Oklahoma Watch

Oklahoma Watch is a non-profit organization that produces in-depth and investigative journalism on important public-policy issues facing the state. Oklahoma Watch is non-partisan and strives to be balanced, fair, accurate and comprehensive. The reporting project collaborates on occasion with other news outlets. Topics of particular interest include poverty, education, health care, the young and the old, and the disadvantaged.

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Kris Steele, former Oklahoma House speaker and now director of The Education and Employment Ministry, and other community leaders are backing two proposed ballot initiatives intended to address prison overcrowding.
Michael Williams / Oklahoma Watch

An advocacy group, Oklahomans for Criminal Justice Reform, is seeking more than 65,000 signatures by early June to put two measures before voters on November’s ballot.

Should the group garner enough signatures, the ballot would include State Questions 780 and 781, both seeking to address prison overcrowding and community mental health and to reduce sentences for future offenders convicted of low-level, nonviolent crimes.

Real estate developer Grant Humphreys wants to stop operating Carlton Landing Academy, located on the shores of Lake Eufaula, as a private school and re-open it as a public charter school.
Leilani Ott / Oklahoma Watch

Editor’s Note: Carlton Landing is an underwriter of KGOU. This story was produced by our content partner Oklahoma Watch. Both newsrooms at KGOU and Oklahoma Watch are editorially independent from KGOU’s fundraising.

A proposed charter school in a lakeside resort community would mark the state's first expansion of public charters into rural areas under a new law allowing for their presence statewide, school officials say.

oil well tools in a pickup truck bed
OakleyOriginals / Flickr (CC BY 2.0)

Gov. Mary Fallin and legislative leaders have agreed to tap $78.5 million, or about a fifth, of the state's "Rainy Day Fund" to partially offset current-year cuts to budgets for common education and corrections.

That news was welcomed by state schools Superintendent Joy Hofmeister and interim Corrections Department Director Joe Allbaugh, who said it would help their agencies avoid some drastic cutbacks that would affect essential services.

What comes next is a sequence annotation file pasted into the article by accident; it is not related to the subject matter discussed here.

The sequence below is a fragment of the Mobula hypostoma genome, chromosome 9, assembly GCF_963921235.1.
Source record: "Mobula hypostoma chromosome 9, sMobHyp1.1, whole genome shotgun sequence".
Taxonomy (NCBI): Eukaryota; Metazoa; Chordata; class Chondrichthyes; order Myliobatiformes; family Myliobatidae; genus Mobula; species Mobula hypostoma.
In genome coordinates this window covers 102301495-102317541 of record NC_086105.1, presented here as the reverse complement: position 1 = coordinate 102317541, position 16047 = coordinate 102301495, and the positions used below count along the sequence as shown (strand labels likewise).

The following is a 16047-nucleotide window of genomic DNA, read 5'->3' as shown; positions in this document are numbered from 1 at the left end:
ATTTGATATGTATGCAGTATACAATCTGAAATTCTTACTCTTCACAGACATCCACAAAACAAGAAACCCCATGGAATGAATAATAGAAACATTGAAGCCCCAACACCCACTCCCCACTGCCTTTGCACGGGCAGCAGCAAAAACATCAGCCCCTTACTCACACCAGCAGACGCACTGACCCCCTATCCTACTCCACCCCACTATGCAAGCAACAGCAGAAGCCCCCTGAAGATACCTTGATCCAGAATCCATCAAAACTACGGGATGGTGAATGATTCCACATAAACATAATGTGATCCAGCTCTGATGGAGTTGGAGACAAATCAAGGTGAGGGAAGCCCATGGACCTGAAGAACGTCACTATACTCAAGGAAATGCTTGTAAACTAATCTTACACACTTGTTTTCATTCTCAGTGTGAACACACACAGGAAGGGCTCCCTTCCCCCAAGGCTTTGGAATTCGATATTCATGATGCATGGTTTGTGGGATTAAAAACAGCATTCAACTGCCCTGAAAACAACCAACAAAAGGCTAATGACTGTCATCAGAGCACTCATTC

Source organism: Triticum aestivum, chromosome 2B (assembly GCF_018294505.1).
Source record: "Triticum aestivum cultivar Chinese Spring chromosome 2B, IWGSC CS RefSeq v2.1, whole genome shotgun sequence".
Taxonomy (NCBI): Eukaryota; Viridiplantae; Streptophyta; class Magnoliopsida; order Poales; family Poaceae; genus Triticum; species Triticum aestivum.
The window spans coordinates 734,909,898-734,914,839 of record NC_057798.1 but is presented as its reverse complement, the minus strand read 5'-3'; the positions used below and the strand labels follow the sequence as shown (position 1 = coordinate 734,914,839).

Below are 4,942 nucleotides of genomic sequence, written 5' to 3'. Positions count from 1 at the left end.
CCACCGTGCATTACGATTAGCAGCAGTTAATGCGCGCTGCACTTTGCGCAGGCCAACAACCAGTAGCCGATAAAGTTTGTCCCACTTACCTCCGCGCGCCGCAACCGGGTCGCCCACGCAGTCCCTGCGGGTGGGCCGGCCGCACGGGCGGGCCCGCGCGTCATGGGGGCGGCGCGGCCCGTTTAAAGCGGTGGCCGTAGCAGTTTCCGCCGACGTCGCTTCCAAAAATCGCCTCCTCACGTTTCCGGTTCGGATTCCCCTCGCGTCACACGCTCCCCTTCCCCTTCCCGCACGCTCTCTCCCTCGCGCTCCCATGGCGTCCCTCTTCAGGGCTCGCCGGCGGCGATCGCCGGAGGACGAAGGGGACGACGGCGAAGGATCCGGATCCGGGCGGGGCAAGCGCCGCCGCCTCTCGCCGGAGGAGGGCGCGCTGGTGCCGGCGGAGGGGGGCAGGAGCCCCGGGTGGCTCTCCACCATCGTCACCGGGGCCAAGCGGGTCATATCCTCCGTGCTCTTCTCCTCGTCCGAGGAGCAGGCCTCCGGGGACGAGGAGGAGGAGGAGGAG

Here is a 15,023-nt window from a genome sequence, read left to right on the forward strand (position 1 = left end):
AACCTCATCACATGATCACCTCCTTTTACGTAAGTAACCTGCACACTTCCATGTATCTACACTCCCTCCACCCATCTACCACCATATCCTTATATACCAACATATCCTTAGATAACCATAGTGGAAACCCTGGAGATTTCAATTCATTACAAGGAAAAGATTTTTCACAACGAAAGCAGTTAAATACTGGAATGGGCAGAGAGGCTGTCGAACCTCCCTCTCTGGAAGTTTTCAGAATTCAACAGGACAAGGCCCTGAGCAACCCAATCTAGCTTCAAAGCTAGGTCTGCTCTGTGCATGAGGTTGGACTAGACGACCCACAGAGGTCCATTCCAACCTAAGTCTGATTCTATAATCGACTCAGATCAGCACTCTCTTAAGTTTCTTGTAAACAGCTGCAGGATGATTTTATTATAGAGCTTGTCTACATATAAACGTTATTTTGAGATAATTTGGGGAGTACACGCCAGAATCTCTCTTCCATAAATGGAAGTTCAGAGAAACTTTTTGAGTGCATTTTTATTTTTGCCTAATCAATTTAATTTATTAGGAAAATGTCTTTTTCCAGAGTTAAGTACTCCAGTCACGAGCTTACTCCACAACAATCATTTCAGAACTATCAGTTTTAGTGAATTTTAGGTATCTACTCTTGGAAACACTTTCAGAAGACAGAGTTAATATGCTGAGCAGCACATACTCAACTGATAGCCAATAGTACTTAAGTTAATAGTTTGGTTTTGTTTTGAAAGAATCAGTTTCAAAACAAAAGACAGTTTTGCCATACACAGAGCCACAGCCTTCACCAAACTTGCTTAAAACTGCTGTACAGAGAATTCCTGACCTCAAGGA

Former Secretary of State Hillary Clinton speaking with supporters at a "Get Out the Caucus" rally at Valley Southwoods Freshman High School in West Des Moines, Iowa.
Gage Skidmore / Flickr (CC BY-SA 2.0)

Hillary Clinton’s campaign has out-raised the five remaining Republican presidential candidates combined as Oklahoma heads into Tuesday’s primary election, according to data from the Federal Election Commission.

While Clinton has a solid fundraising lead in individual contributions, the ones on the Republican side were spread out among 15 candidates who raised any money; most have dropped out.

More than half of Oklahoma’s incarcerated juvenile offenders are held in facilities that don’t comply with federal policies for preventing sexual assault, an Oklahoma Watch investigation found.

Those rape-prevention standards are required in all Oklahoma adult prisons and halfway houses as well as in more than a dozen county jails.

Jacob McCleland / KGOU

Night after night, state Sen. Josh Breechen of Coalgate has stayed up until midnight, answering impassioned emails and calls from parents worried about schools being consolidated.

Sen. John Ford of Bartlesville says more people are stopping him in Walmart and at church and Rotary Club meetings to unload their viewpoints on the issue.

money
Brian Hardzinski / KGOU

The National Rifle Association is exempt from the sales tax in Oklahoma. The American Civil Liberties Union is not.

Organizations promoting the preservation of wild ducks and turkeys get a sales tax break. Groups promoting different wildlife, or the welfare of dogs and cats, do not.

Oklahoma chapters of the Daughters of the American Revolution have a specific sales tax exemption. The League of Women Voters of Oklahoma does not.

empty classroom
Jacob McCleland / KGOU

Two state officials are on different pages when it comes to chances that a dedicated education fund will fail this year.

Both agree, however, that additional education cuts are coming, partly because a separate fund likely will fail.

Joe Allbaugh, interim director of the Oklahoma Department of Corrections, describes himself as a quick decision maker who wants to make a difference.
Michael Willmus / Oklahoma Watch

After a little more than a month on the job and touring more than a dozen facilities, Interim Oklahoma Department of Corrections Director Joe Allbaugh said he believes the agency is in a precarious position.

In an interview with Oklahoma Watch, Allbaugh, 63, said Oklahoma's prison system is dangerously antiquated and changes are needed. Among possible moves: leasing dormant private prisons and closing portions of outdated and dangerous state-run facilities.

Anne Fisher leads a remedial math study session at Tulsa Community College as students prepare for a final exam last December. TCC is among several universities and colleges in Oklahoma revamping remedial courses in math and English.
Nate Robson / Oklahoma Watch

The warning directed at nine Tulsa Community College students last fall, heading into finals week, couldn’t have been clearer: Be ready for fractions – lots of fractions.

Numerators, denominators, decimal conversions – these were among the math expressions that students in professor Anne Fischer’s class should have learned in high school but didn’t. If they don’t master them, they won’t be able to earn an associate’s degree or pursue their major at a four-year college.

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